Oct 27 2011

Potters of Japan

Someone the first part of this video series by Peeler Ceramic Art Films, on Facebook and I thought I would share it here as well.  I’m not sure what date these originally came out, but they kind of look like they’re from the 60s or earlier.  I love seeing these older pottery documentaries and hope you do too.

Part 1:

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Part 2:

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Feb 12 2011

The Art of Slip Trailing

I’ve long admired the skill it takes to slip trail a design on a pot and make it look right. Not only do you have to execute an artful design and be sure of your line, it takes some coordination, being aware at all times of the exact amount of pressure you have on the bottle to control the flow of slip and have it come out in a controlled and continuous flowing line. Air bubbles in the slip bottle can be disastrous, and a clogged tip can break your flow too.

Here are just a couple of video links I came across by people who have got it down. The first is Scottish potter, Hannah McAndrew. Her work is quite lovely and in the long slipware pottery tradition of Great Britain.

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And here is Minnesota’s own Paul and Denise Morris of Morris Pottery, who do wonderful slip trailed designs on wood fired pots. Denise, slip trailing here in the video, sure makes it look effortless.

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Enjoy!


Nov 17 2008

Even the big boys have disappointments

Ontario Clay and Glass AssociationSeveral years ago, when I was *very* new to clay, I attended my very first clay conference.    It was really my first introduction to the clay community.  I remember it being a wonderful and unforgettable experience.  I got to try rakuing for the very first time at the preliminary workshop hosted by Ottawa Valley artist Leta Cormier in her, as I remember, extremely immaculate studio.  I also got to take part in my first mug exchange in which I remember receiving a lovely salt-glazed mug by potter Jackie Seaton.  My name was even drawn and I won some nice oriental brushes. But that was not all (and this was the pinnacle for me), John Leach, of  Muchelney Pottery, was the main presenter.  His pots were like nothing I had seen before (I told you I was new to clay) and I was impressed by what a real person he was … very gracious, generous, and down to earth. He left a lasting impression on me.

I recently discovered John’s brother Simon Leach has posted a series of videos on YouTube over the last year or so, showing demos, kilns, visits back to England and to friends’ studios, his philosophies, etc etc.  What I like is he presents things face on and shares his victories and disappointments, the good and the bad,  taking it all in stride.  I don’t think a lot of people are aware how hard it can be to be a potter and that things, quite beyond your control, can go extremely wrong after many, many hours of hard work, and all for naught.  Here is the 2nd of 2 of Simon’s videos taken while unloading Seth Cardew‘s kiln:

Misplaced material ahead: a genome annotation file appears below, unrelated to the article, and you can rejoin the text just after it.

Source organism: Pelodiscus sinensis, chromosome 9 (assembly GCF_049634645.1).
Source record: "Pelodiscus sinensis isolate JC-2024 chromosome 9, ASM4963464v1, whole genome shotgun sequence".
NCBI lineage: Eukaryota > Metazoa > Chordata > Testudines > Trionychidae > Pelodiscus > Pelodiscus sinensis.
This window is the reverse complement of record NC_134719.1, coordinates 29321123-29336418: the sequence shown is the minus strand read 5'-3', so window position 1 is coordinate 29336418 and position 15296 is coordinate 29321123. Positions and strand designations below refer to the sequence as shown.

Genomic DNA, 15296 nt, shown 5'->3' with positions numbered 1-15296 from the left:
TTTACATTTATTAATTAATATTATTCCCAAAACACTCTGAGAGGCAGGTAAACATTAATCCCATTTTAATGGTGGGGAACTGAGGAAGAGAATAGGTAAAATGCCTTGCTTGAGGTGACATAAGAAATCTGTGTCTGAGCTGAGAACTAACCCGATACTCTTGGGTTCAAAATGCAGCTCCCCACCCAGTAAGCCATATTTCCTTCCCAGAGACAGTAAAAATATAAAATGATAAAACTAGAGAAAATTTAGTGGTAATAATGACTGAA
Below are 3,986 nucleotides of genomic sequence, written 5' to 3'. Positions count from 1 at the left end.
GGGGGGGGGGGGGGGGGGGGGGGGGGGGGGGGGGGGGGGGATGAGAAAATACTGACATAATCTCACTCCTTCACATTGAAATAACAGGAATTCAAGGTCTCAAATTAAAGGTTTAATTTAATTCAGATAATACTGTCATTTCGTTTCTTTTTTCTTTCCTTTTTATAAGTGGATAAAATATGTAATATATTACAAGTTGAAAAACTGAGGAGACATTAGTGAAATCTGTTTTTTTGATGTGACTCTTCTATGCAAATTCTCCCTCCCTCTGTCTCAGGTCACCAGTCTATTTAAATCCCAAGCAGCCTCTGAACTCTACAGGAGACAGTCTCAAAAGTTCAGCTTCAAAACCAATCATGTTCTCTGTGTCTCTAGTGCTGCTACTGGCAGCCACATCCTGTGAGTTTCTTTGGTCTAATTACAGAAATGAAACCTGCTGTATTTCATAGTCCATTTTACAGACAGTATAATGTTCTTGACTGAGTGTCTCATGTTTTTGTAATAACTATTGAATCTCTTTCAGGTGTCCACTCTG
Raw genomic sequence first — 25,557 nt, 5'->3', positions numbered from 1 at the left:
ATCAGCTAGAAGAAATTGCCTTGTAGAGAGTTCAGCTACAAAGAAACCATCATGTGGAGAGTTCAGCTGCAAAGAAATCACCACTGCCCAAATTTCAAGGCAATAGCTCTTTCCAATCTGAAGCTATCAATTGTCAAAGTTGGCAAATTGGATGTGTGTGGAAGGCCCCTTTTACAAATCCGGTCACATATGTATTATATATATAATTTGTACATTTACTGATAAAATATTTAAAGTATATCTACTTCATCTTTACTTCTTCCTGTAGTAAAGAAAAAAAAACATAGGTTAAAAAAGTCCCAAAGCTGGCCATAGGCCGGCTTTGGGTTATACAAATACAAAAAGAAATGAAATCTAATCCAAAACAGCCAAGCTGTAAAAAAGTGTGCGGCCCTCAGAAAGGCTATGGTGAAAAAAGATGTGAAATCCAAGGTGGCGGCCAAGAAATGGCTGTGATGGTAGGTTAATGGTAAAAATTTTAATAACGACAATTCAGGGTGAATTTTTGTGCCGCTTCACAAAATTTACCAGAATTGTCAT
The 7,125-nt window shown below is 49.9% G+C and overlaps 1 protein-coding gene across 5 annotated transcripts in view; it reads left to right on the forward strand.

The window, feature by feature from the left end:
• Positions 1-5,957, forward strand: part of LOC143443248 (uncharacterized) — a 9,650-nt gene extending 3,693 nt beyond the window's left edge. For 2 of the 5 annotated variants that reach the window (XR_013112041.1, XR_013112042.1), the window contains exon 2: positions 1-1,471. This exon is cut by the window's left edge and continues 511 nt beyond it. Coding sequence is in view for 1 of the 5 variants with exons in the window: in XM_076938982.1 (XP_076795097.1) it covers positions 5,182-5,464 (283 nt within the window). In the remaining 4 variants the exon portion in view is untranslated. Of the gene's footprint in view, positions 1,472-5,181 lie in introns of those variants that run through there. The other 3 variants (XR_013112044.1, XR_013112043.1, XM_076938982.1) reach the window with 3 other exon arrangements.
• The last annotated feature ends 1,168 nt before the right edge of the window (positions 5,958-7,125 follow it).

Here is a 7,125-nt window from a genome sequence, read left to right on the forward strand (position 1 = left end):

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Jun 21 2008

Animoto.com

I was messing around with a Animoto, a website that helps you put together videos. Simply upload your pictures, choose some music, and voila.. a video. 

A selection of stoneware pots

Animoto is still quite new to me and have to work out how to embed the video window properly here in WordPress..


Dec 21 2006

Webb Pottery: Coastal Artisans, Potter Charles Smith, Gulf Coast Kiln Walk Anagama Opening

Well Christmas is right around the corner and December seems to have passed as soon as it came. There were a lot of pots made in between illnesses and the different obligations and distractions that typically pull you away when you have 2 small children.

Our much anticipated Coastal Artisans Art Show took place on December 2nd (the invitational art show that we had been busily organizing since early last spring) and I am so very pleased to say it was a great success, thanks to a lot of elbow grease on everybody’s part, great community support, and, of course, a buying public. It was a very positive experience and imminently rewarding. We have a really personable and eclectic group of artists and I feel very fortunate to have been able to get to know them over the last several months. I really look forward to working with them again next year. In case you who were involved are reading this blog, I wish to thank all of you who participated and to everyone else who so generously helped us make everything happen.

Designed Stoneware Tripod Vessel by Charles SmithOne of the members and a co-founder of The Coastal Artisans, is Charles Smith. A native of Mobile, Alabama, he is one of the region’s most well known, widely recognized, and certainly respected professional visual artists. He is a true craftsman with a shrewd business sense, a great sense of humor and a heart of gold. Some of you may be interested to learn that a number of video interviews with Charles have been posted on YouTube, where Charles reflects upon technique, design, and artistry, among other things. To view these eight videos, including a slideshow of some of his pots, go to http://www.youtube.com/profile?user=smithpots.

Something else that has gone on in the early part of the month, as mentioned in my previous posts…… On Saturday Dec 16th, the Gulf Coast Kiln Walk Society had the official opening of their anagama kiln. Sadly we weren’t able to make it over be there for the event, but not for lack of desire (my 4 year old brought home yet another cold from school and this time, everybody here got it.). According to a recent email from Marty and Brenda Stokes, the firing took 5 days, as it did last year when Brian Harper helped them fire it. I can’t wait to see the pictures and, with any luck, a video of the event on their web site.